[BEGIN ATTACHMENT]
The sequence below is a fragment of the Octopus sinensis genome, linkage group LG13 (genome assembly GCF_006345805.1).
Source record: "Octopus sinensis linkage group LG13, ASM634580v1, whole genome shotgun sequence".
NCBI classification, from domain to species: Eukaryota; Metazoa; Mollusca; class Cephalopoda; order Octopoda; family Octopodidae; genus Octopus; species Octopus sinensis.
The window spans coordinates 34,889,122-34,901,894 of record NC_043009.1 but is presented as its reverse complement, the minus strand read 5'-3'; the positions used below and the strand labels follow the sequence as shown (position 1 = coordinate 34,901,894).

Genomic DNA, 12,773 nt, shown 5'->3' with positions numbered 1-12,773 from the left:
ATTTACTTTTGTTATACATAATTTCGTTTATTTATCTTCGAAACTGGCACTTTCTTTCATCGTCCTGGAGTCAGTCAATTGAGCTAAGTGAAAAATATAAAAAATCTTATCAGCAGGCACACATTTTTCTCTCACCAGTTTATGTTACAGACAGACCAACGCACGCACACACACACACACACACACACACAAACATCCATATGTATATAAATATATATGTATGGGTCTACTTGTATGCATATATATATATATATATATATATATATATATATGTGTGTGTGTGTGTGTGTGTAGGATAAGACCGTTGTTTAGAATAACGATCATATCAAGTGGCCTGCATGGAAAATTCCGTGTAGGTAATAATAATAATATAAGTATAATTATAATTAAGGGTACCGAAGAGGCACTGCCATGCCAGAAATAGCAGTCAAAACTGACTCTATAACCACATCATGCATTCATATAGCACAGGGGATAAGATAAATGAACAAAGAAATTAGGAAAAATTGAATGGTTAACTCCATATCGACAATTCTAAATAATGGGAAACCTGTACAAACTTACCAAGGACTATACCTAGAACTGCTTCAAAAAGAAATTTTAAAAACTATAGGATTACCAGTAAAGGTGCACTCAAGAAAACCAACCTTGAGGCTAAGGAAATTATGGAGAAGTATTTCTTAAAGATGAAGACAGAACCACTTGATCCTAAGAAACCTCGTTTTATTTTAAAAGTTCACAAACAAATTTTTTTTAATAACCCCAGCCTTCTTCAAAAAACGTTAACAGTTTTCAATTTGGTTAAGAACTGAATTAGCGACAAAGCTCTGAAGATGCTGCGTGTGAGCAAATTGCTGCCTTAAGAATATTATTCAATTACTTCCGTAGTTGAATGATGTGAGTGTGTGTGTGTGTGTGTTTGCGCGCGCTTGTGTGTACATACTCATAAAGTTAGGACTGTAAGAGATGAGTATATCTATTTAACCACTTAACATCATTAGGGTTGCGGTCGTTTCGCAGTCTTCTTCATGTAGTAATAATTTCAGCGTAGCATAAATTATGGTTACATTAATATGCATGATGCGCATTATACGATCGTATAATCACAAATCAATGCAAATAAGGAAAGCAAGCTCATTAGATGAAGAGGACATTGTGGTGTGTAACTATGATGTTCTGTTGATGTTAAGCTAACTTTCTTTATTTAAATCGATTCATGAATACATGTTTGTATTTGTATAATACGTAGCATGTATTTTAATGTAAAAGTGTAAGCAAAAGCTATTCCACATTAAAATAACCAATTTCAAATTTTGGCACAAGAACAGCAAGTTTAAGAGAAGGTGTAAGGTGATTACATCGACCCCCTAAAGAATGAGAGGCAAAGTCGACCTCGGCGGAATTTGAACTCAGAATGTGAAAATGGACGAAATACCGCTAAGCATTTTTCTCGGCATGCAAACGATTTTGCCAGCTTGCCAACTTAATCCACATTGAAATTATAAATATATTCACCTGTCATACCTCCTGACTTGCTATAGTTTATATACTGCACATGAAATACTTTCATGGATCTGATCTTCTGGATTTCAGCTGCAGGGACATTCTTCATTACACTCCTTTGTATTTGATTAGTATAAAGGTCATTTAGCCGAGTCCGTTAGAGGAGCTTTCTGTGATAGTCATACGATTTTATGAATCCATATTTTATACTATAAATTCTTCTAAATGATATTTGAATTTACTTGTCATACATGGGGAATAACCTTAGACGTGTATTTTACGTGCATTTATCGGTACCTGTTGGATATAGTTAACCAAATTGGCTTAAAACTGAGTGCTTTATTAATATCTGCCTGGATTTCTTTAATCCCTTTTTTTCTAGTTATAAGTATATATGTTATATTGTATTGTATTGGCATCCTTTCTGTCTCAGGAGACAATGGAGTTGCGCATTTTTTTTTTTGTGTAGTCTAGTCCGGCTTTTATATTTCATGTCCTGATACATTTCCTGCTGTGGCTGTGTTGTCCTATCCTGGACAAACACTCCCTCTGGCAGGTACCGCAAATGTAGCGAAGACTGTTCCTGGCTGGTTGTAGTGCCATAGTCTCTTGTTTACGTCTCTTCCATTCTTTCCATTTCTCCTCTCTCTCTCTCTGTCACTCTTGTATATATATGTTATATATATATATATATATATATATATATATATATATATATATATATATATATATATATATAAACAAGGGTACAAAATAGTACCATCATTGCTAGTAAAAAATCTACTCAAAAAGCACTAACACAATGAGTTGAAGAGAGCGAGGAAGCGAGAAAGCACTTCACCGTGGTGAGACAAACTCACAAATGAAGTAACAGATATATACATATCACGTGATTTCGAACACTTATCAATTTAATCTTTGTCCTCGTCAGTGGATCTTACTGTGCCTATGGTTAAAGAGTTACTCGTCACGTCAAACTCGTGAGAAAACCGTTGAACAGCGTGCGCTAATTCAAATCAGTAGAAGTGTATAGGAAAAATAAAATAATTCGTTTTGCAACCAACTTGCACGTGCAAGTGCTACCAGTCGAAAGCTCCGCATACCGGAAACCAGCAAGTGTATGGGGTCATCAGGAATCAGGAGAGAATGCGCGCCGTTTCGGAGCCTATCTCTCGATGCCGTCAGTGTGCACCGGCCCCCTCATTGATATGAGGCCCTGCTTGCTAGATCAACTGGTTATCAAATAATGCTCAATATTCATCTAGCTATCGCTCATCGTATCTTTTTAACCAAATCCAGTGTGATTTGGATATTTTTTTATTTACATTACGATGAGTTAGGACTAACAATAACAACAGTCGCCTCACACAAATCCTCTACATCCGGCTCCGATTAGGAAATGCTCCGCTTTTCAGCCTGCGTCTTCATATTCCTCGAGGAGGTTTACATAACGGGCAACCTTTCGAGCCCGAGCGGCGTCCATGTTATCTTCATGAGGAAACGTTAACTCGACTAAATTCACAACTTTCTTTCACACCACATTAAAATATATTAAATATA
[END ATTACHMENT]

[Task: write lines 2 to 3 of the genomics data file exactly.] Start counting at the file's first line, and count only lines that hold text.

Source record: "Octopus sinensis linkage group LG13, ASM634580v1, whole genome shotgun sequence".
NCBI classification, from domain to species: Eukaryota; Metazoa; Mollusca; class Cephalopoda; order Octopoda; family Octopodidae; genus Octopus; species Octopus sinensis.